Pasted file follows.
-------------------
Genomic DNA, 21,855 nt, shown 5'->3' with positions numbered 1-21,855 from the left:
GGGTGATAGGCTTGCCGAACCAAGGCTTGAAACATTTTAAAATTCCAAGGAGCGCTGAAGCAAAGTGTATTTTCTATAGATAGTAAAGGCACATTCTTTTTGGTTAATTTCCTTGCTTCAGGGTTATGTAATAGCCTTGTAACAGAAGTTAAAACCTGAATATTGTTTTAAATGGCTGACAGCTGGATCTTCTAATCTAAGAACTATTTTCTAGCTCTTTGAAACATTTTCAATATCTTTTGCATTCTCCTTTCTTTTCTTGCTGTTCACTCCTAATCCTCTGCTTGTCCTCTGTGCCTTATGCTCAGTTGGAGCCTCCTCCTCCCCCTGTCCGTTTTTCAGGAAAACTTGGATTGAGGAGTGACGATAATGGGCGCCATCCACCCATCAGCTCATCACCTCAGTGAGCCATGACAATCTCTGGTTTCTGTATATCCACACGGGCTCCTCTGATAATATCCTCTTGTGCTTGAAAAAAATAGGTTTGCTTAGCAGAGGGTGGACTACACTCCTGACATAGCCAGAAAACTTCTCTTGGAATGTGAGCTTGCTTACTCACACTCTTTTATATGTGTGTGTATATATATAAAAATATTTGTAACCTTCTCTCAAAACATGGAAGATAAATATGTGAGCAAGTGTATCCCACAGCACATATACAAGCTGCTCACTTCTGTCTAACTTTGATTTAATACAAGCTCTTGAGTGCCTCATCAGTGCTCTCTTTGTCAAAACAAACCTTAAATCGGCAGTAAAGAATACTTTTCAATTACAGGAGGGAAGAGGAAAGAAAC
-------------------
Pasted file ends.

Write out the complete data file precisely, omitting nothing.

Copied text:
Genomic DNA, 21,855 nt, shown 5'->3' with positions numbered 1-21,855 from the left:
GGGTGATAGGCTTGCCGAACCAAGGCTTGAAACATTTTAAAATTCCAAGGAGCGCTGAAGCAAAGTGTATTTTCTATAGATAGTAAAGGCACATTCTTTTTGGTTAATTTCCTTGCTTCAGGGTTATGTAATAGCCTTGTAACAGAAGTTAAAACCTGAATATTGTTTTAAATGGCTGACAGCTGGATCTTCTAATCTAAGAACTATTTTCTAGCTCTTTGAAACATTTTCAATATCTTTTGCATTCTCCTTTCTTTTCTTGCTGTTCACTCCTAATCCTCTGCTTGTCCTCTGTGCCTTATGCTCAGTTGGAGCCTCCTCCTCCCCCTGTCCGTTTTTCAGGAAAACTTGGATTGAGGAGTGACGATAATGGGCGCCATCCACCCATCAGCTCATCACCTCAGTGAGCCATGACAATCTCTGGTTTCTGTATATCCACACGGGCTCCTCTGATAATATCCTCTTGTGCTTGAAAAAAATAGGTTTGCTTAGCAGAGGGTGGACTACACTCCTGACATAGCCAGAAAACTTCTCTTGGAATGTGAGCTTGCTTACTCACACTCTTTTATATGTGTGTGTATATATATAAAAATATTTGTAACCTTCTCTCAAAACATGGAAGATAAATATGTGAGCAAGTGTATCCCACAGCACATATACAAGCTGCTCACTTCTGTCTAACTTTGATTTAATACAAGCTCTTGAGTGCCTCATCAGTGCTCTCTTTGTCAAAACAAACCTTAAATCGGCAGTAAAGAATACTTTTCAATTACAGGAGGGAAGAGGAAAGAAAC